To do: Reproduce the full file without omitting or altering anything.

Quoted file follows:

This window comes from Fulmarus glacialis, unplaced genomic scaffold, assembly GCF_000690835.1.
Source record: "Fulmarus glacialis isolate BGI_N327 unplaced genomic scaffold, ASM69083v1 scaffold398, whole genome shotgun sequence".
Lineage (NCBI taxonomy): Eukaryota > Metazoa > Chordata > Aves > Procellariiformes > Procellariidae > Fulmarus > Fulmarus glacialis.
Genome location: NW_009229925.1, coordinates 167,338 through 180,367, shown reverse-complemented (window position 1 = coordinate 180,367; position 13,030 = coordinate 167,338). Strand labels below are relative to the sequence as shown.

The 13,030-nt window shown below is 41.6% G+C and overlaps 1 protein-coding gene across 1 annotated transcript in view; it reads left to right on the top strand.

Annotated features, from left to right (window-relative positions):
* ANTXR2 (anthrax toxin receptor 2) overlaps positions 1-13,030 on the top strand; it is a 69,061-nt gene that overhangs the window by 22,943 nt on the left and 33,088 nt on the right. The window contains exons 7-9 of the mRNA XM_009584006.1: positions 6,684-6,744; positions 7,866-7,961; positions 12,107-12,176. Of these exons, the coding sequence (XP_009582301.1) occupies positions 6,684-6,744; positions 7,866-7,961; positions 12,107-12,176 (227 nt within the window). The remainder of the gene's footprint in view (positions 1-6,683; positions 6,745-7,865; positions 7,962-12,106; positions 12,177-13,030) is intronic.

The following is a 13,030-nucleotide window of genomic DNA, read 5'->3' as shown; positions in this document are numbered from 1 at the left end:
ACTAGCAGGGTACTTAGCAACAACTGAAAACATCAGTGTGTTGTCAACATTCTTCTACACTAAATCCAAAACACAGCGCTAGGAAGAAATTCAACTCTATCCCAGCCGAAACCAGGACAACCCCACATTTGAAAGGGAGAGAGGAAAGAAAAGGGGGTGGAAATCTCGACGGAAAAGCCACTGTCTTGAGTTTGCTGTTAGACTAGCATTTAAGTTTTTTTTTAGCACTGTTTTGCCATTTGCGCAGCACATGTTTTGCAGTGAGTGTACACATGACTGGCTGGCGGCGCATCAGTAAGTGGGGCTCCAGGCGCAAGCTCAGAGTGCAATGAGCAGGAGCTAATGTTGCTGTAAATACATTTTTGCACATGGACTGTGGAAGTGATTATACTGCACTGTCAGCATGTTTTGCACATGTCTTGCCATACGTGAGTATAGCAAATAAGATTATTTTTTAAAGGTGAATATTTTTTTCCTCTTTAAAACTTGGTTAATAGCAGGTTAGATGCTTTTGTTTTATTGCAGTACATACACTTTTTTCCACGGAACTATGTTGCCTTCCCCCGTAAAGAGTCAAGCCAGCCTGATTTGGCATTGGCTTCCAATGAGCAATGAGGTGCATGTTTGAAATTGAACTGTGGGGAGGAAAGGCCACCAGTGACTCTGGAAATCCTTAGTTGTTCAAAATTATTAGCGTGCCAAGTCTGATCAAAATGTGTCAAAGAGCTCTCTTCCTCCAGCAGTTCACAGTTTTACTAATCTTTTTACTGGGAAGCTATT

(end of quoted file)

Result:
This window comes from Fulmarus glacialis, unplaced genomic scaffold, assembly GCF_000690835.1.
Source record: "Fulmarus glacialis isolate BGI_N327 unplaced genomic scaffold, ASM69083v1 scaffold398, whole genome shotgun sequence".
Lineage (NCBI taxonomy): Eukaryota > Metazoa > Chordata > Aves > Procellariiformes > Procellariidae > Fulmarus > Fulmarus glacialis.
Genome location: NW_009229925.1, coordinates 167,338 through 180,367, shown reverse-complemented (window position 1 = coordinate 180,367; position 13,030 = coordinate 167,338). Strand labels below are relative to the sequence as shown.

The 13,030-nt window shown below is 41.6% G+C and overlaps 1 protein-coding gene across 1 annotated transcript in view; it reads left to right on the top strand.

Annotated features, from left to right (window-relative positions):
* ANTXR2 (anthrax toxin receptor 2) overlaps positions 1-13,030 on the top strand; it is a 69,061-nt gene that overhangs the window by 22,943 nt on the left and 33,088 nt on the right. The window contains exons 7-9 of the mRNA XM_009584006.1: positions 6,684-6,744; positions 7,866-7,961; positions 12,107-12,176. Of these exons, the coding sequence (XP_009582301.1) occupies positions 6,684-6,744; positions 7,866-7,961; positions 12,107-12,176 (227 nt within the window). The remainder of the gene's footprint in view (positions 1-6,683; positions 6,745-7,865; positions 7,962-12,106; positions 12,177-13,030) is intronic.

The following is a 13,030-nucleotide window of genomic DNA, read 5'->3' as shown; positions in this document are numbered from 1 at the left end:
ACTAGCAGGGTACTTAGCAACAACTGAAAACATCAGTGTGTTGTCAACATTCTTCTACACTAAATCCAAAACACAGCGCTAGGAAGAAATTCAACTCTATCCCAGCCGAAACCAGGACAACCCCACATTTGAAAGGGAGAGAGGAAAGAAAAGGGGGTGGAAATCTCGACGGAAAAGCCACTGTCTTGAGTTTGCTGTTAGACTAGCATTTAAGTTTTTTTTTAGCACTGTTTTGCCATTTGCGCAGCACATGTTTTGCAGTGAGTGTACACATGACTGGCTGGCGGCGCATCAGTAAGTGGGGCTCCAGGCGCAAGCTCAGAGTGCAATGAGCAGGAGCTAATGTTGCTGTAAATACATTTTTGCACATGGACTGTGGAAGTGATTATACTGCACTGTCAGCATGTTTTGCACATGTCTTGCCATACGTGAGTATAGCAAATAAGATTATTTTTTAAAGGTGAATATTTTTTTCCTCTTTAAAACTTGGTTAATAGCAGGTTAGATGCTTTTGTTTTATTGCAGTACATACACTTTTTTCCACGGAACTATGTTGCCTTCCCCCGTAAAGAGTCAAGCCAGCCTGATTTGGCATTGGCTTCCAATGAGCAATGAGGTGCATGTTTGAAATTGAACTGTGGGGAGGAAAGGCCACCAGTGACTCTGGAAATCCTTAGTTGTTCAAAATTATTAGCGTGCCAAGTCTGATCAAAATGTGTCAAAGAGCTCTCTTCCTCCAGCAGTTCACAGTTTTACTAATCTTTTTACTGGGAAGCTATT